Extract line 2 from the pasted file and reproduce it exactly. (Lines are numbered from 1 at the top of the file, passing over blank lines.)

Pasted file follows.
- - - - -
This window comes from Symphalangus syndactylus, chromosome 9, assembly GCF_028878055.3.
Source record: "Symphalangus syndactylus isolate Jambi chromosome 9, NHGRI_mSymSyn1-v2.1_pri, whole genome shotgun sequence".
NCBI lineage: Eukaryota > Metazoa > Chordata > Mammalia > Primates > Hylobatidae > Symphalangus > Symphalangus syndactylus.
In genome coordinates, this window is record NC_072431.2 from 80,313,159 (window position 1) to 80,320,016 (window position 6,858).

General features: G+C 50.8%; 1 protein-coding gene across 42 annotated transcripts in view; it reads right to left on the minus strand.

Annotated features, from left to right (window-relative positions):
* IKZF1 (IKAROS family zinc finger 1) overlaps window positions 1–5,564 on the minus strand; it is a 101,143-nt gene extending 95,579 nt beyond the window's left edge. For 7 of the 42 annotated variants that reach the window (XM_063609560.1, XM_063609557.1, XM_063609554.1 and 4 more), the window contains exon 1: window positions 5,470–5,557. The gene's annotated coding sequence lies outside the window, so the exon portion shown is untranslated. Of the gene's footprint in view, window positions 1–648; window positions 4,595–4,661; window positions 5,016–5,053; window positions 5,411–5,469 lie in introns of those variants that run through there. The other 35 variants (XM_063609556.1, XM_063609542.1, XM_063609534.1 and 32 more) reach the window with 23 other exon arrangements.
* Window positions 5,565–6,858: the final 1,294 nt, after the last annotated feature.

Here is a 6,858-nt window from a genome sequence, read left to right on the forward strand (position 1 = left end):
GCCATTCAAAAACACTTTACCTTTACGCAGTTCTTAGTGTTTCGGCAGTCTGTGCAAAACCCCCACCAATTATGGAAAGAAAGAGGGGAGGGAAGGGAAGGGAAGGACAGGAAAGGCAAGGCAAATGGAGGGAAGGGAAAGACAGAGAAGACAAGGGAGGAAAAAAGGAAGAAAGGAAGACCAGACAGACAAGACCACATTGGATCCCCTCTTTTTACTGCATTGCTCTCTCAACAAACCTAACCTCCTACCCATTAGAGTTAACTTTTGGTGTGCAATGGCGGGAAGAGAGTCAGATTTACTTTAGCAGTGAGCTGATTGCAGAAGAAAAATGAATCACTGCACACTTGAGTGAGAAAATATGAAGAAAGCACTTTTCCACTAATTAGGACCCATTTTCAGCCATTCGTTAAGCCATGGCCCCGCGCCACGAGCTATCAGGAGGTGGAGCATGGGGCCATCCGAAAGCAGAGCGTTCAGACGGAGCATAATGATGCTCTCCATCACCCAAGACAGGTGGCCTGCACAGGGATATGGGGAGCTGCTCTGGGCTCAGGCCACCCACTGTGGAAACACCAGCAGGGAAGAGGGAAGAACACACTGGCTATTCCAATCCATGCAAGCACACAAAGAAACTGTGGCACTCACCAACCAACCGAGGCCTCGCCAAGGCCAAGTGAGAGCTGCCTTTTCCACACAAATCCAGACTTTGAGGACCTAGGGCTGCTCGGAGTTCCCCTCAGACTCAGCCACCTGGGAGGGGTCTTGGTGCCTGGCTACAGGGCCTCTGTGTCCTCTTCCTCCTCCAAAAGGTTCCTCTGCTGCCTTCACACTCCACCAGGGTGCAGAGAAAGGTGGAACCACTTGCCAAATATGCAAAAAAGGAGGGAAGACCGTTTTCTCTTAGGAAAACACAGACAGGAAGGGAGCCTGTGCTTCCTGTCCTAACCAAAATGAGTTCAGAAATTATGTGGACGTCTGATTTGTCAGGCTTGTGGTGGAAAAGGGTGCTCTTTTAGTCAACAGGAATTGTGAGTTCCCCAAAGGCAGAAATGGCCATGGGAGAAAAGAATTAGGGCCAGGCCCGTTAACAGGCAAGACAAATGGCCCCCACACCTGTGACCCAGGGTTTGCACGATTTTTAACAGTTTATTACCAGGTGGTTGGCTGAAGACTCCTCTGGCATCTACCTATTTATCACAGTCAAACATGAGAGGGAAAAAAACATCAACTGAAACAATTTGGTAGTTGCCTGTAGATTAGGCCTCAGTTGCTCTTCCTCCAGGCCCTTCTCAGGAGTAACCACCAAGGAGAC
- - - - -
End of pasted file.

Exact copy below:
Source record: "Symphalangus syndactylus isolate Jambi chromosome 9, NHGRI_mSymSyn1-v2.1_pri, whole genome shotgun sequence".